David Hume, This brilliant Scotsman published his Philosophical Essays Concerning Human Understanding in 1748, in which he argued his theory of knowledge and meaning based on empirical lines. This standpoint led to Hume's Skepticism, by which he accepted the natural belief in causality but showed it could not be proved on a rational basis.
However of greater note perhaps were the cultural and scientific events of 1748. The Swiss Leonhard Euler, at the height of his powers, published a pioneering introduction to analytical mathematics. Sociology and the study of comparative institutions were effectively founded by L'Esprit des Lois (The Spirit of the Laws), in which the French thinker Montesquieu made the first sustained attempt to describe the way in which societies are shaped by climate, history, religion and other factors. In Britain, the first part of David Hume's Enquiry concerning Human Understanding appeared. Hume, a Scot, is still regarded as Britain's greatest philosopher, and the radical scepticism of his Enquiry was to shock both rational and religious thinkers, since it denied the possibility of certainty.



Virtue unrewarded, Samuel Richardson's Clarissa, has a curiously similar plot to his previous novel Pamela; or Virtue Rewarded. However, Clarissa's lot is less fortunate. To escape an approved marriage she falls into the clutches of the scheming rake Lovelace who eventually rapes her. The unhappy girl refuses marriage and dies in a debtors' prison. Another Scot, Tobias Smollett, made his literary debut with the novel Roderick Random, a typically rude, racy work, peopled with a gallery of entertaining grotesques. The sensation of the year, however, was a million-word story by an elderly ex-printer. Samuel Richardson's Clarissa is probably the longest novel in English. Nevertheless the book was to be read avidly all over the civilized world. Richardson's achievement was to bring a new range of psychological perceptions to the description of human behaviour but his contemporary popularity probably owed more to another of Clarissa's qualities its excellence as soap opera. Through obstacles, hesitations and changes of fortune Clarissa is pursued by the macho Lovelace. Even when the pursuit ends shockingly in rape there is a twist for Lovelace offers marriage, a proposal that is followed by a further twist Clarissa refuses. . . and dies.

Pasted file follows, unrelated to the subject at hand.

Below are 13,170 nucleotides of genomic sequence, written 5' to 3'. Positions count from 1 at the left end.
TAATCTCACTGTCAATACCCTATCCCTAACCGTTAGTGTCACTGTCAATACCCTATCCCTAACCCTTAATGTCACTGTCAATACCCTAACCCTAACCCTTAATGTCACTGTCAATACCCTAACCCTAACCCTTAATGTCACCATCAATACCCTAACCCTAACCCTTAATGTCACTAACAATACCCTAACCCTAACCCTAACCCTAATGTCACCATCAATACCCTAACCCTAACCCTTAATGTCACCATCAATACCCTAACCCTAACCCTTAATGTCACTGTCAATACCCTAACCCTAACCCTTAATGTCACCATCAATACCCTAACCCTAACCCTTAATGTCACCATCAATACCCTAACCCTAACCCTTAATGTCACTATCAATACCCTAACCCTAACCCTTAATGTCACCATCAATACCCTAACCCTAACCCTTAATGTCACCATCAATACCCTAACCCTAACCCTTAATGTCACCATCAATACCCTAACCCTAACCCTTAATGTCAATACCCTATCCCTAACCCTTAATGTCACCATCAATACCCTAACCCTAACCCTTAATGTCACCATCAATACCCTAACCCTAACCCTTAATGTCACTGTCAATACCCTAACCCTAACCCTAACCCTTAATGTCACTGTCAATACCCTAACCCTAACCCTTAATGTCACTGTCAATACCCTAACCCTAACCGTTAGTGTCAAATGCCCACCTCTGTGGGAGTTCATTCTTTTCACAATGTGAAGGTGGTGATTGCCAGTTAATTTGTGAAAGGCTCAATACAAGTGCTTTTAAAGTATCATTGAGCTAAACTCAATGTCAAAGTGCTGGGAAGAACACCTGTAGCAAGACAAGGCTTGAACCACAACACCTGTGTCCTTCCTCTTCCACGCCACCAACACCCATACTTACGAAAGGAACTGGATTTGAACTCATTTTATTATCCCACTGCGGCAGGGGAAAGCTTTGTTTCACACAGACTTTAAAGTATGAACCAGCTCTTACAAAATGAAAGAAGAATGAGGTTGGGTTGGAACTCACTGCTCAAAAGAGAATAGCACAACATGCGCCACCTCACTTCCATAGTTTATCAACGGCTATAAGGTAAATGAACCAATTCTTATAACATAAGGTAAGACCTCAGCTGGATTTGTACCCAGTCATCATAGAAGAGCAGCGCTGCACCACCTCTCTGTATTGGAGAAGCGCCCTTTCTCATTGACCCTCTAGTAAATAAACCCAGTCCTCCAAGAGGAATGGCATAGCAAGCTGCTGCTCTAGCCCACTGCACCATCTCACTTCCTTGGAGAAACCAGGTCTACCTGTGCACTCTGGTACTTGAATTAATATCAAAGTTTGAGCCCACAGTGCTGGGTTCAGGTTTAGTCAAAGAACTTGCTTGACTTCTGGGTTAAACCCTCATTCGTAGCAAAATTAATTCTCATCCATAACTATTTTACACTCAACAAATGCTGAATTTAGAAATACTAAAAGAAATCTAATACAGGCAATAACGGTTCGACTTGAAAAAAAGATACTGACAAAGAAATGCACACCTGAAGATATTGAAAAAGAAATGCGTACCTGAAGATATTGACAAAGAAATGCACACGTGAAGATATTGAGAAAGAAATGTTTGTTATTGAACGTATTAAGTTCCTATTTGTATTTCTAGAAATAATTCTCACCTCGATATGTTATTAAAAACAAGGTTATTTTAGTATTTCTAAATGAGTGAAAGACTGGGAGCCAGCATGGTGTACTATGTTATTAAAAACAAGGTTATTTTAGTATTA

A different kind of surprise had been recorded a few years earlier by the dilettante Horace Walpole on the Grand Tour.

'We have seen something today that I am sure you never read of, and perhaps never heard of. Have you heard of a subterranean town? A whole Roman town with all its edifices remaining underground' Walpole was referring to Herculaneum in Southern Italy a discovery which was soon eclipsed by that of the far larger city of Pompeii. Like Herculaneum, Pompeii had been buried by mud and lava after the great eruption of Vesuvius in AD 79. In revealing so much of the Roman way of life, Roman decorative art and Roman wall paintings, the excavation of Pompeii which began in 1748 gave a tremendous new impetus to the worship of 'Antiquity', and was largely responsible for the development of the great European style that dominated the late 18th century Neo-Classicism.

Writer – Marshall Cavendish